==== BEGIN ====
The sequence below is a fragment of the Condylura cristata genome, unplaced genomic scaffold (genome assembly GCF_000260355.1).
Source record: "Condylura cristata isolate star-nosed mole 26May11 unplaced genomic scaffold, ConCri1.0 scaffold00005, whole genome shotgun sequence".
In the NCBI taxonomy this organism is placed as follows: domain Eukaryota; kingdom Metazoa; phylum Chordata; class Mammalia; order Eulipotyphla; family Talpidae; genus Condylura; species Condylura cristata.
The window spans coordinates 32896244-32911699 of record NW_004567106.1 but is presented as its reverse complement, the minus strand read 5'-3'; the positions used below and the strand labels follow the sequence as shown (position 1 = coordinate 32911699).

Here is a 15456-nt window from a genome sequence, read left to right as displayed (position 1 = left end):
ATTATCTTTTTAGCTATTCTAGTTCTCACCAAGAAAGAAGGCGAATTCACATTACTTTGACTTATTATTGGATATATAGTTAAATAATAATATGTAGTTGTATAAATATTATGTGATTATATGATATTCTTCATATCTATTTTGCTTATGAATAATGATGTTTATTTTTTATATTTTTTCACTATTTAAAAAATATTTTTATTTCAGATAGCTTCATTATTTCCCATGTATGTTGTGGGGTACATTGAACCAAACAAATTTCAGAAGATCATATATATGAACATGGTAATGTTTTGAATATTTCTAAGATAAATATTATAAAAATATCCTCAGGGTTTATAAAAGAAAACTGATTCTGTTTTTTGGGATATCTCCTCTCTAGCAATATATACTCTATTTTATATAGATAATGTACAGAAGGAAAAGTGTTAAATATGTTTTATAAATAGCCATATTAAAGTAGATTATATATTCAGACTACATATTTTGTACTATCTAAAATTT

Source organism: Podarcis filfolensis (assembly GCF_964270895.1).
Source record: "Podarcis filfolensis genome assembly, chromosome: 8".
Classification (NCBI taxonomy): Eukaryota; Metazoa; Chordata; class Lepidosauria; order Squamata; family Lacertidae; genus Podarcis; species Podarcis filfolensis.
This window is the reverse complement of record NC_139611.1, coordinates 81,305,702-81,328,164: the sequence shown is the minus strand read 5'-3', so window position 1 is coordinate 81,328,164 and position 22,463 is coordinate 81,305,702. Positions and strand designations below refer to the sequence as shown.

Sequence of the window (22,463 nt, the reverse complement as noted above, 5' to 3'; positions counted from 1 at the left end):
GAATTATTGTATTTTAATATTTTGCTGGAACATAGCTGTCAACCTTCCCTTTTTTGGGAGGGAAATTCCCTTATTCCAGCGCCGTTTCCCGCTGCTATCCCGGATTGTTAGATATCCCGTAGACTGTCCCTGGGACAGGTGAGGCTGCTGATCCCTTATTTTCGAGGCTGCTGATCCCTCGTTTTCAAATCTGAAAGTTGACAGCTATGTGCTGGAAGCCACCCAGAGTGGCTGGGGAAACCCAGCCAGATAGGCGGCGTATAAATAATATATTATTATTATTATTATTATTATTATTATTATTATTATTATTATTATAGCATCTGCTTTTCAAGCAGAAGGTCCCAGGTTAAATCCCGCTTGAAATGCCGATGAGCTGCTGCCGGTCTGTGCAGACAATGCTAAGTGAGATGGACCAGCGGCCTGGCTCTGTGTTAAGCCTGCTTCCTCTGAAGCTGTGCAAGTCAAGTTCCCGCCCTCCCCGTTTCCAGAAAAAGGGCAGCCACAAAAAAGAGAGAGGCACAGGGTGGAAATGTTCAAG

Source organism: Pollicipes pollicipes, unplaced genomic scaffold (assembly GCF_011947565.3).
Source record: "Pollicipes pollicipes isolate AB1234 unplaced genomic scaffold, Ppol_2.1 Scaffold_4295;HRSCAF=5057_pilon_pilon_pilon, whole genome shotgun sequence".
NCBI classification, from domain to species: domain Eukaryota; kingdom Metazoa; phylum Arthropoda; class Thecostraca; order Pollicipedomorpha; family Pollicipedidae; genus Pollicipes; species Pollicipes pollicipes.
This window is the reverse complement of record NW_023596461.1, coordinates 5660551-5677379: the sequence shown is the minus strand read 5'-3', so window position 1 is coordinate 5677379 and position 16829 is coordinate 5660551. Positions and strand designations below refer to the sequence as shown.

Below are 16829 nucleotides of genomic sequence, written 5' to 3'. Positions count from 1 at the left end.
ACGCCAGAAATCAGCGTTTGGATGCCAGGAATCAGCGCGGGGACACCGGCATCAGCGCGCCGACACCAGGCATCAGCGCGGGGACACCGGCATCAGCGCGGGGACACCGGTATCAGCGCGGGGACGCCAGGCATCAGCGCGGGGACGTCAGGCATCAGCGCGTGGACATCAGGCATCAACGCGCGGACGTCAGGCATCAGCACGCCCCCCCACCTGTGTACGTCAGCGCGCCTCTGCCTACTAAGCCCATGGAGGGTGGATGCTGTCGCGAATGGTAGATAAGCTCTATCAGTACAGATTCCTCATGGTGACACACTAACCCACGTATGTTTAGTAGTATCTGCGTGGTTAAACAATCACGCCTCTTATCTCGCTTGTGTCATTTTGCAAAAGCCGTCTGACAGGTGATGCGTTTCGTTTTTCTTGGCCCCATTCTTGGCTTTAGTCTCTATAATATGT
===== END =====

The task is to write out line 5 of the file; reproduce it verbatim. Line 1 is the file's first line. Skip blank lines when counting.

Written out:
Here is a 15456-nt window from a genome sequence, read left to right as displayed (position 1 = left end):